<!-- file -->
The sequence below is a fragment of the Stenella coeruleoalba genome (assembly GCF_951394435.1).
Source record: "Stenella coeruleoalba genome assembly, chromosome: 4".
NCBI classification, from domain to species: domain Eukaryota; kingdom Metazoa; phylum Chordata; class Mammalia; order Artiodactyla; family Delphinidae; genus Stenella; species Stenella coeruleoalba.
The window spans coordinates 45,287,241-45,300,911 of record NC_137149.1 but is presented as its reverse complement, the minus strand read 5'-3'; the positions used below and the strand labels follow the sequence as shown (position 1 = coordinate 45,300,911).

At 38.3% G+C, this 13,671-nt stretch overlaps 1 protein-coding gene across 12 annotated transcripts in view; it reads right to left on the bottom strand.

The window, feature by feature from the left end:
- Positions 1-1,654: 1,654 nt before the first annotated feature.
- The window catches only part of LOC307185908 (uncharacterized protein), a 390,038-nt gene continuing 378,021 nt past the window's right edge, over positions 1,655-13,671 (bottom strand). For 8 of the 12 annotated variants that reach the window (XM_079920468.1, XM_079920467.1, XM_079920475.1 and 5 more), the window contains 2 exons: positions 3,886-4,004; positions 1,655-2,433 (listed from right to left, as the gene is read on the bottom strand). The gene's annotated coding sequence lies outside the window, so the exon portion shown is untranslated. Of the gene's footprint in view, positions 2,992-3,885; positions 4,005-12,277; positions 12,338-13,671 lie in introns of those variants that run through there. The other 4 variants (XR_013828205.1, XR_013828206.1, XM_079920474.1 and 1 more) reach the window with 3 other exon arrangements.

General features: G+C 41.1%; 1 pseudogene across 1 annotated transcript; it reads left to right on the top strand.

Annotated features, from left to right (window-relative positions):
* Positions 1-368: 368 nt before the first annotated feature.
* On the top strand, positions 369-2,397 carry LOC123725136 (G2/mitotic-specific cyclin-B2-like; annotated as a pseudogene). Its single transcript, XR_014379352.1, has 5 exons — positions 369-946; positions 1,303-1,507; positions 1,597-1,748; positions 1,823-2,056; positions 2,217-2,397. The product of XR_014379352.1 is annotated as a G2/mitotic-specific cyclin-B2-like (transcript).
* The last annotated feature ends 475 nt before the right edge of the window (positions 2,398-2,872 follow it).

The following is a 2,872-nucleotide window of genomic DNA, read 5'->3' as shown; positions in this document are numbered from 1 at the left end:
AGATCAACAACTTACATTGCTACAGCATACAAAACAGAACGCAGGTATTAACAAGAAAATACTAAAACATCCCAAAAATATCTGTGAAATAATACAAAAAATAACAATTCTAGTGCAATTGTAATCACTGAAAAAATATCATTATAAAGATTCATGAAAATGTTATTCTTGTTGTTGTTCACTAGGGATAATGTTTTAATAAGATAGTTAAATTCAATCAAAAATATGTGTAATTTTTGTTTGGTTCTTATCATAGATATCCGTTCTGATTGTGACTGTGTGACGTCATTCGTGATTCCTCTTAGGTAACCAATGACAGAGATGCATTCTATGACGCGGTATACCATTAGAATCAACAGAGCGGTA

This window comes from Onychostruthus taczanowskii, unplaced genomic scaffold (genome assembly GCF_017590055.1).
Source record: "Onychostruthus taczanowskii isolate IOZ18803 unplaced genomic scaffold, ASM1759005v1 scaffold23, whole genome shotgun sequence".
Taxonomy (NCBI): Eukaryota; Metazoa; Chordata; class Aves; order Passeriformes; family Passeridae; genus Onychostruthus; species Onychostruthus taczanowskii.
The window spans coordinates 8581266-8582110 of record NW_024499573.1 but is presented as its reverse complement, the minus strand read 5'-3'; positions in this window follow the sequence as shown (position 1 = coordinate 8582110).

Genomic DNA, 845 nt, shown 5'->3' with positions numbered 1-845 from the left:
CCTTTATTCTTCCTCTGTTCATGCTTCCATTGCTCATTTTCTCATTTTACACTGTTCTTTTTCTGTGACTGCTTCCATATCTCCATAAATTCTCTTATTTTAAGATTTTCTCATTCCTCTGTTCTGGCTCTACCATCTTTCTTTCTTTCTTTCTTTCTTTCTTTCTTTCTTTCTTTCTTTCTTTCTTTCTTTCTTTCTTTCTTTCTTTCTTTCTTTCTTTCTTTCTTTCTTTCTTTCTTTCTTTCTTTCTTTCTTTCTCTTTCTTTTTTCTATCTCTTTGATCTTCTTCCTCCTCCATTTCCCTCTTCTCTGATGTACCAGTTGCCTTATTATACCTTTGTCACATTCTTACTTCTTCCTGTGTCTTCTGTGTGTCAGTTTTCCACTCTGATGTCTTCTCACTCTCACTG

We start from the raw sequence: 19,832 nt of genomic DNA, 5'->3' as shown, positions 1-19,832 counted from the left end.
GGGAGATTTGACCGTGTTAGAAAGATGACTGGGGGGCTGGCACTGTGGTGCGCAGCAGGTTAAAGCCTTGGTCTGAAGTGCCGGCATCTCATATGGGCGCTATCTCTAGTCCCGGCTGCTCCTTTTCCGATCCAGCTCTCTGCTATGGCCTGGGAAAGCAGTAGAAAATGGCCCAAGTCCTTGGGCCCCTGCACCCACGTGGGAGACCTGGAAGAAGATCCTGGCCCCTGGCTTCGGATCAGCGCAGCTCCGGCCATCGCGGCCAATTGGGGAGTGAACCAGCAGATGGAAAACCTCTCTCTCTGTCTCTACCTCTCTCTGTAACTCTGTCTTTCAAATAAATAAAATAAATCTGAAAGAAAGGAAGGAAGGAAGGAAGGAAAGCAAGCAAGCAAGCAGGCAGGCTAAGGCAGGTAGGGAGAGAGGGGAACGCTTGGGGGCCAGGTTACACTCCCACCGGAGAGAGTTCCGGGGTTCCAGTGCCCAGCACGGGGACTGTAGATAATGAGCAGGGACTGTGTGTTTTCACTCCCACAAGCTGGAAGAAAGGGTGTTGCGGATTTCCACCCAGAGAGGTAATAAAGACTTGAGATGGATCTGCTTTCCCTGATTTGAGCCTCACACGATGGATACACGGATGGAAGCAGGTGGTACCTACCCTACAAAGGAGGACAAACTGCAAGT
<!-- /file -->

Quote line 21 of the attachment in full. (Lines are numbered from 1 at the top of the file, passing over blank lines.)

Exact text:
CCTTTATTCTTCCTCTGTTCATGCTTCCATTGCTCATTTTCTCATTTTACACTGTTCTTTTTCTGTGACTGCTTCCATATCTCCATAAATTCTCTTATTTTAAGATTTTCTCATTCCTCTGTTCTGGCTCTACCATCTTTCTTTCTTTCTTTCTTTCTTTCTTTCTTTCTTTCTTTCTTTCTTTCTTTCTTTCTTTCTTTCTTTCTTTCTTTCTTTCTTTCTTTCTTTCTTTCTTTCTTTCTTTCTTTCTTTCTTTCTCTTTCTTTTTTCTATCTCTTTGATCTTCTTCCTCCTCCATTTCCCTCTTCTCTGATGTACCAGTTGCCTTATTATACCTTTGTCACATTCTTACTTCTTCCTGTGTCTTCTGTGTGTCAGTTTTCCACTCTGATGTCTTCTCACTCTCACTG